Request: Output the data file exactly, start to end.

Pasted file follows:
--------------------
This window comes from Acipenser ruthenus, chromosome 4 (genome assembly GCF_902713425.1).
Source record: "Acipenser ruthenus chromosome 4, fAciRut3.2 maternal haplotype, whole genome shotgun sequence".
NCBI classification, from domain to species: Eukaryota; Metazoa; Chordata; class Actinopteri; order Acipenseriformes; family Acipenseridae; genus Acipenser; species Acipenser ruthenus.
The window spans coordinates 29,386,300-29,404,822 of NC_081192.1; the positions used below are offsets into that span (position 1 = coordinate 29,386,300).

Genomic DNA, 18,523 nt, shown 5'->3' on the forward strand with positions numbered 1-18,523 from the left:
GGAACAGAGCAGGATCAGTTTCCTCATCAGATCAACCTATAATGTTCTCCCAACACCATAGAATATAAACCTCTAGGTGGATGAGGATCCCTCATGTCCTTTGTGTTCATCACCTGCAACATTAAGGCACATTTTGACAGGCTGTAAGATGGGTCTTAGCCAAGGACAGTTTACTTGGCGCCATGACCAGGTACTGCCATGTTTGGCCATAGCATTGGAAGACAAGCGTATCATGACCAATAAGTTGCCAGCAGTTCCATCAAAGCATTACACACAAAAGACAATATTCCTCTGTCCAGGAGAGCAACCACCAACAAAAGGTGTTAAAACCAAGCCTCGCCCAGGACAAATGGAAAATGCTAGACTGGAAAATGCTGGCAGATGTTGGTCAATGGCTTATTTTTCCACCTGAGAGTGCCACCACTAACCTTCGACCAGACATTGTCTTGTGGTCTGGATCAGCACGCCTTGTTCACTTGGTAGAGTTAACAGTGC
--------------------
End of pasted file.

This window comes from Acipenser ruthenus, chromosome 4 (genome assembly GCF_902713425.1).
Source record: "Acipenser ruthenus chromosome 4, fAciRut3.2 maternal haplotype, whole genome shotgun sequence".
NCBI classification, from domain to species: Eukaryota; Metazoa; Chordata; class Actinopteri; order Acipenseriformes; family Acipenseridae; genus Acipenser; species Acipenser ruthenus.
The window spans coordinates 29,386,300-29,404,822 of NC_081192.1; the positions used below are offsets into that span (position 1 = coordinate 29,386,300).

Genomic DNA, 18,523 nt, shown 5'->3' on the forward strand with positions numbered 1-18,523 from the left:
GGAACAGAGCAGGATCAGTTTCCTCATCAGATCAACCTATAATGTTCTCCCAACACCATAGAATATAAACCTCTAGGTGGATGAGGATCCCTCATGTCCTTTGTGTTCATCACCTGCAACATTAAGGCACATTTTGACAGGCTGTAAGATGGGTCTTAGCCAAGGACAGTTTACTTGGCGCCATGACCAGGTACTGCCATGTTTGGCCATAGCATTGGAAGACAAGCGTATCATGACCAATAAGTTGCCAGCAGTTCCATCAAAGCATTACACACAAAAGACAATATTCCTCTGTCCAGGAGAGCAACCACCAACAAAAGGTGTTAAAACCAAGCCTCGCCCAGGACAAATGGAAAATGCTAGACTGGAAAATGCTGGCAGATGTTGGTCAATGGCTTATTTTTCCACCTGAGAGTGCCACCACTAACCTTCGACCAGACATTGTCTTGTGGTCTGGATCAGCACGCCTTGTTCACTTGGTAGAGTTAACAGTGC